Posted 09-24-2020 12:54 PM
    Edited by Ebi Saberi AIA 09-24-2020 12:56 PM
    While in private practice working for a large international firm, we maintained separate RFI logs which allowed for the Architect to insert the actual dates received and due per the contract rather than the contractors dates that often happen to be incorrect due to poor administrative oversight.  We encountered such discrepancies from project to project and it became more efficient and less costly to setup projects from the get-go with internal RFIs and submittal logs.  Use of project management software such as Newforma, made the process more efficient.  Intent of the separate logs were to:
    1.  keep track of the actual dates that RFIs were received and actual due dates per contract requirements.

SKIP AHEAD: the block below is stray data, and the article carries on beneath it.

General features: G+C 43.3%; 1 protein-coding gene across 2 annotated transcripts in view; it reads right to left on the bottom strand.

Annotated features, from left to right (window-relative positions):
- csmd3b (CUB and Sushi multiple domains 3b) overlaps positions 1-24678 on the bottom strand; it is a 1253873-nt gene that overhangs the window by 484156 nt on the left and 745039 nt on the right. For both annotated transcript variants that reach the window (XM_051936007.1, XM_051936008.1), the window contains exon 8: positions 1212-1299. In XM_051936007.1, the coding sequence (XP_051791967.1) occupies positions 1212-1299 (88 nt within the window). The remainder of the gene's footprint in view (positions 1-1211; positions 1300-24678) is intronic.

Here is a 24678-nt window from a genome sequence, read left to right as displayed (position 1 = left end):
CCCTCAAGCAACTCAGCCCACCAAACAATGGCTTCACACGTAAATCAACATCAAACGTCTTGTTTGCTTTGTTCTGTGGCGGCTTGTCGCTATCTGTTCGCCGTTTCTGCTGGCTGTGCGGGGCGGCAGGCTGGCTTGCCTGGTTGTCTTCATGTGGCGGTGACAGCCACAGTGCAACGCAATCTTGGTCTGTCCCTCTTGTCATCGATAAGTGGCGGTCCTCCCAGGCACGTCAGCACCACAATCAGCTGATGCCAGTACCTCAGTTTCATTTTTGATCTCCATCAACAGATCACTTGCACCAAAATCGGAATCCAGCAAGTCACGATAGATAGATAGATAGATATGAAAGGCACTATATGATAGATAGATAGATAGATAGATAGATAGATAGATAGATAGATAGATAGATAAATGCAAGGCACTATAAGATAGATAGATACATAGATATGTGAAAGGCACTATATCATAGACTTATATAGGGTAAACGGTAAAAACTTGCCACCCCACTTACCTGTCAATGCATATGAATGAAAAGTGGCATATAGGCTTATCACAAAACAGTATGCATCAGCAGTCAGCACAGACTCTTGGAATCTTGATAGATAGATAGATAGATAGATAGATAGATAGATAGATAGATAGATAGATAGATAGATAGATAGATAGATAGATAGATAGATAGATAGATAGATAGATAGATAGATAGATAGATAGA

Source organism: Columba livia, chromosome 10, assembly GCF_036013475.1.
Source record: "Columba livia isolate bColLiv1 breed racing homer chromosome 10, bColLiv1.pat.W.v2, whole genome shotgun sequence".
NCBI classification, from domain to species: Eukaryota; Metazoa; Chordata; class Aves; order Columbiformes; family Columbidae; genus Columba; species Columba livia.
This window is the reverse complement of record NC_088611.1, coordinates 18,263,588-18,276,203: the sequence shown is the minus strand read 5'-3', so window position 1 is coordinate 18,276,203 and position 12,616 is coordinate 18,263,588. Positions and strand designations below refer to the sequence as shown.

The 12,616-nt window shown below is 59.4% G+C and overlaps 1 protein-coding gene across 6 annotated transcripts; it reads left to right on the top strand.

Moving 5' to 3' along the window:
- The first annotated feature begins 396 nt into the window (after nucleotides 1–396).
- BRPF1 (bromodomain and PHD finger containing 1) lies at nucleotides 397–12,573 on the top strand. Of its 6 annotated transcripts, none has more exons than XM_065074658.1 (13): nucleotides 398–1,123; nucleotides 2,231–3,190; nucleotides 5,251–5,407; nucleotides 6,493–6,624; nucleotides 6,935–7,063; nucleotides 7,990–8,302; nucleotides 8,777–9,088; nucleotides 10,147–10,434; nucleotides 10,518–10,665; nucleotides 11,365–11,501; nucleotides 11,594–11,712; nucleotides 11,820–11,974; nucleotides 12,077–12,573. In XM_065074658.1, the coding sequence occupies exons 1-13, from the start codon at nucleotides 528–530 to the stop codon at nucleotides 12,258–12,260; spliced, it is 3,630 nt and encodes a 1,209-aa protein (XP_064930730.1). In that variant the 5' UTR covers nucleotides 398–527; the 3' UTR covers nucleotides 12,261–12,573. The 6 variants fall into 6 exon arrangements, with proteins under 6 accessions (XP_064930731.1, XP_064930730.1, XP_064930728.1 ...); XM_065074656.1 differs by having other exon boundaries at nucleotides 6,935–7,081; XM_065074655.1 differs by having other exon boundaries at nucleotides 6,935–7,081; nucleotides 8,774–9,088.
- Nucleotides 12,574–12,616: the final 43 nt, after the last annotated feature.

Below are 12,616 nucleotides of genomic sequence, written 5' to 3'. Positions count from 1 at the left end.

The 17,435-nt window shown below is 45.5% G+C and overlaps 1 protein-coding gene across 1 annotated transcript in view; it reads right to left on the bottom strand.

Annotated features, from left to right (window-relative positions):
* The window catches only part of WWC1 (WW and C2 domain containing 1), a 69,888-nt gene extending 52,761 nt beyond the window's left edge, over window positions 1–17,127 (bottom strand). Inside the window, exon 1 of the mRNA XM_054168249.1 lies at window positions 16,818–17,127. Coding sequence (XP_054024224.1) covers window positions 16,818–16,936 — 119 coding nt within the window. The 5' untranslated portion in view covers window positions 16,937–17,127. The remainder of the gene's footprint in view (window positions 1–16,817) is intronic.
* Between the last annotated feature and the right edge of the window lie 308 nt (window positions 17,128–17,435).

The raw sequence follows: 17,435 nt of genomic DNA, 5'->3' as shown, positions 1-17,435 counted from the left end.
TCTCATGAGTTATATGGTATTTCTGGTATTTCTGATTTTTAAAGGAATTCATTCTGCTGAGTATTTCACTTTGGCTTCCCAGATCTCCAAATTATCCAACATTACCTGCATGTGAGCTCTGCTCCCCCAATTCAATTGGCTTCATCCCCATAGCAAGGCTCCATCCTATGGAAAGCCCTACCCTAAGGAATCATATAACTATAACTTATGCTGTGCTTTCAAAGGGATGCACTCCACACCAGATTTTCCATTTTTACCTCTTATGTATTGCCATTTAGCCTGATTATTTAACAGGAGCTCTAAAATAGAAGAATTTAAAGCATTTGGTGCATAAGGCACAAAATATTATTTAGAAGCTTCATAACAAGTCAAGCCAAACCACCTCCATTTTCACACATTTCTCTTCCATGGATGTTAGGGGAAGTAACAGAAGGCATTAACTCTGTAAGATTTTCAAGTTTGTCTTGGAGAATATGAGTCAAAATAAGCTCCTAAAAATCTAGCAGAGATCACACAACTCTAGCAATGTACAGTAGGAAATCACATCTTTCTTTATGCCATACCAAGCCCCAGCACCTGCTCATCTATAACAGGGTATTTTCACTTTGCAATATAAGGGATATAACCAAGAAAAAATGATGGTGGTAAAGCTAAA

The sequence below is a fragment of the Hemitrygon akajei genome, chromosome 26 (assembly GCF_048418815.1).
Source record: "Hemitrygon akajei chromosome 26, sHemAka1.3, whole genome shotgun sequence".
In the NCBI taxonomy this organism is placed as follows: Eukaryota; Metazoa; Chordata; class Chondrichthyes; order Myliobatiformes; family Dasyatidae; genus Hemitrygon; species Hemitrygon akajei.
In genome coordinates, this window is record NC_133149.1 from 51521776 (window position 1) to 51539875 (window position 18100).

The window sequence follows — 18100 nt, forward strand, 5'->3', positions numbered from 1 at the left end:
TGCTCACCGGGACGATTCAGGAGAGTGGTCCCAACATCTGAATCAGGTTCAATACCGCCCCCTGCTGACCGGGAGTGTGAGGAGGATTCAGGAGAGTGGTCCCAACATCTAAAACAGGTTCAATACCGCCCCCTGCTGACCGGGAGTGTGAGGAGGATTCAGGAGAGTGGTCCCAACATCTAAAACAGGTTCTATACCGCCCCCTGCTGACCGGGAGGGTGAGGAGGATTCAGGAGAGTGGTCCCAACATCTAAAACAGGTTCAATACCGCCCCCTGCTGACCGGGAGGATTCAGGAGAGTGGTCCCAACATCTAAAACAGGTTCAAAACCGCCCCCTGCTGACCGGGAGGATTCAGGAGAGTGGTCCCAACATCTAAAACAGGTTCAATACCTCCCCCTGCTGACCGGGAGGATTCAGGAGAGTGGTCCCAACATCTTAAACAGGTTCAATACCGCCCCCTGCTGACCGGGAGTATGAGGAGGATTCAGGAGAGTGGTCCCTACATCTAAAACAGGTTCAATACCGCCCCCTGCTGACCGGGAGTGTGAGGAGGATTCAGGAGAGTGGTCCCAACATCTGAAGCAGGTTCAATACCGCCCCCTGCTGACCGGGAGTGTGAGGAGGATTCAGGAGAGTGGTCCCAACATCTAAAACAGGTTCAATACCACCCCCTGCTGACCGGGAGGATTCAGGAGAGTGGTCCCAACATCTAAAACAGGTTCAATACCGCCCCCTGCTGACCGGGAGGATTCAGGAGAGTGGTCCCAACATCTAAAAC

2.  Allow the Architect to manage and keep track of the consultant responses and due dates.
    3.  Log the validity of the RFI for later searches and analysis.

    Benefits of number 1 and 2 above are rather obvious.  As for 3, instituting a searchable simple 3 letter coding standard into RFI responses became an extremely power tool for the Architect. this coding consisted of 3 letters after the signature of the architect that identified if the RFI was a "Valid RFI", "Not a RFI", "Duplicate", "Information requested was already in the contract documents", "Contractor Coordination Item", "Substitution Request" (disguised as an RFI), or a "Submittal" (again not a real RFI and it would be send back as not reviewed).